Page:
T := table([2=3,3=2,5=6,6=5,7=9,9=7]): # define given transformations of second index
map(proc(x) local y := T[op(2,x)]; if y :: integer then B[op(1,x),y] else x end if; end proc, varA);
[A[1, 0], A[1, 1], B[1, 3], B[1, 2], A[1, 4], B[1, 6], B[1, 5], B[1, 9], A[1, 8], B[1, 7], A[2, 0], A[2, 1], B[2, 3], B[2, 2], A[2, 4], B[2, 6], B[2, 5], B[2, 9], A[2, 8], B[2, 7], A[3, 0], A[3, 1], B[3, 3], B[3, 2], A[3, 4], B[3, 6], B[3, 5], B[3, 9], A[3, 8], B[3, 7]]

I cannot say I've ever depended on using the interrupt button. A better choice might be to use an embedded component toggle button then have the loop query it each time.  Something like

   do
      finish := evalb(DocumentTools:-GetProperty("ToggleButton0","value") = "true");
      if finish then
         # assign something
         break;
      else
         # assign something else
      end if;
   end do:

The usual way is

initeqs := [seq(S[i] - a[i-1] = 0, i=1..n)];

however, that assumes the constant ai is indexed rather than an inert symbol constructed via a__i. The latter can be generated with cat

initeqs := [seq(S[i] - cat(a__,i) = 0 i=1..n)];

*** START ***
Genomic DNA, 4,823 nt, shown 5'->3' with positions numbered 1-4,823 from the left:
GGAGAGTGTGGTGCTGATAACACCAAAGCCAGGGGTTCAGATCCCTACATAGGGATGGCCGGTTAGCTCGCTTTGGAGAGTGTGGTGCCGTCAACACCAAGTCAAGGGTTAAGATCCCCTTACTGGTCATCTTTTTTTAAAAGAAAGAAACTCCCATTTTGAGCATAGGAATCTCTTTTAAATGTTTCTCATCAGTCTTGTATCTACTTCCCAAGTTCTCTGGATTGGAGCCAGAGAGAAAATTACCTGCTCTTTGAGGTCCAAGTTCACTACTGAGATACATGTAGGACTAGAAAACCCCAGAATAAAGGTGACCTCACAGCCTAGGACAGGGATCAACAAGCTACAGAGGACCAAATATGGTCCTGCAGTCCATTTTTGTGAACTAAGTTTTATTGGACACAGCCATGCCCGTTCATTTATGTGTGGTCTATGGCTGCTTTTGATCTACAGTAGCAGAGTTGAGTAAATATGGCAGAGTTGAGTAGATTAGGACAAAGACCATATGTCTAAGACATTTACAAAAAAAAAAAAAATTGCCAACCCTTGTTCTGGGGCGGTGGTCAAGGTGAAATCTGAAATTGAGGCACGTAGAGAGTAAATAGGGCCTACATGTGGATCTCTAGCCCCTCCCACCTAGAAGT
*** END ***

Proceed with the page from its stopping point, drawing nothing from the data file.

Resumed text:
Your notation is incorrect.  What you want is diff(T,d).

Just remove the list from fibs.  Using a list (or set) causes subs to do a simultaneous substition.  In this case you don't want that because e expands to an expression in terms of c and d, so you need to first substitute for e, then for d, then for c.  So use
 

fibs := ( e = c + d,  d = b + c, c = a + b ):  # changed brackets to parentheses

There is a package, UTF8, on MapleCloud (coincidentally written by myself), that will compute the length of the string treating multi-byte characters as single characters.

s := "décember"):
S := UTF8(s):
length(S);
                     8
Substring(S,1..2);
                   "dé"

The problem is the loop.  Because you are terminating it with a semicolon, the assignment to Y is being sent to the print stream; you can see this by commenting out the writeto statements. Because this is being run in the GUI the output is converted to typesetting stuff. To turn that off, just terminate the loop with a colon, that will suppress the undesired output.